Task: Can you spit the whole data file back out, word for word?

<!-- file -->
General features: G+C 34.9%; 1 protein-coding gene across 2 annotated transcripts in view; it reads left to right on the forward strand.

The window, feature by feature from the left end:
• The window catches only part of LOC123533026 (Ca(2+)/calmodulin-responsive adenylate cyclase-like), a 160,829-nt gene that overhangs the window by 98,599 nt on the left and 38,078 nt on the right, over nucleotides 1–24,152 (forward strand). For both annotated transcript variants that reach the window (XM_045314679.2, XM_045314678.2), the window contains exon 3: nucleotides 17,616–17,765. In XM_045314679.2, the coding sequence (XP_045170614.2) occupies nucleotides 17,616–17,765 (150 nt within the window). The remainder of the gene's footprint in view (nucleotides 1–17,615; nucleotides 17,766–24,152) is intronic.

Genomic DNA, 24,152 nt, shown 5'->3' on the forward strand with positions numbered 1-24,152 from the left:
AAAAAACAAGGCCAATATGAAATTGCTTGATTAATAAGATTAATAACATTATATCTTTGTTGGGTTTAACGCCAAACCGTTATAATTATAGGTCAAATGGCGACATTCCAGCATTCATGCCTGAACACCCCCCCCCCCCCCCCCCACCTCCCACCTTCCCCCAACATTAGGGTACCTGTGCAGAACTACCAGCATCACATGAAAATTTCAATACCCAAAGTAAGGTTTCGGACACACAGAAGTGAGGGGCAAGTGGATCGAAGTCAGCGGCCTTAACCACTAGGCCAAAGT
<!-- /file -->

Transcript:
General features: G+C 34.9%; 1 protein-coding gene across 2 annotated transcripts in view; it reads left to right on the forward strand.

The window, feature by feature from the left end:
• The window catches only part of LOC123533026 (Ca(2+)/calmodulin-responsive adenylate cyclase-like), a 160,829-nt gene that overhangs the window by 98,599 nt on the left and 38,078 nt on the right, over nucleotides 1–24,152 (forward strand). For both annotated transcript variants that reach the window (XM_045314679.2, XM_045314678.2), the window contains exon 3: nucleotides 17,616–17,765. In XM_045314679.2, the coding sequence (XP_045170614.2) occupies nucleotides 17,616–17,765 (150 nt within the window). The remainder of the gene's footprint in view (nucleotides 1–17,615; nucleotides 17,766–24,152) is intronic.

Genomic DNA, 24,152 nt, shown 5'->3' on the forward strand with positions numbered 1-24,152 from the left:
AAAAAACAAGGCCAATATGAAATTGCTTGATTAATAAGATTAATAACATTATATCTTTGTTGGGTTTAACGCCAAACCGTTATAATTATAGGTCAAATGGCGACATTCCAGCATTCATGCCTGAACACCCCCCCCCCCCCCCCCCACCTCCCACCTTCCCCCAACATTAGGGTACCTGTGCAGAACTACCAGCATCACATGAAAATTTCAATACCCAAAGTAAGGTTTCGGACACACAGAAGTGAGGGGCAAGTGGATCGAAGTCAGCGGCCTTAACCACTAGGCCAAAGT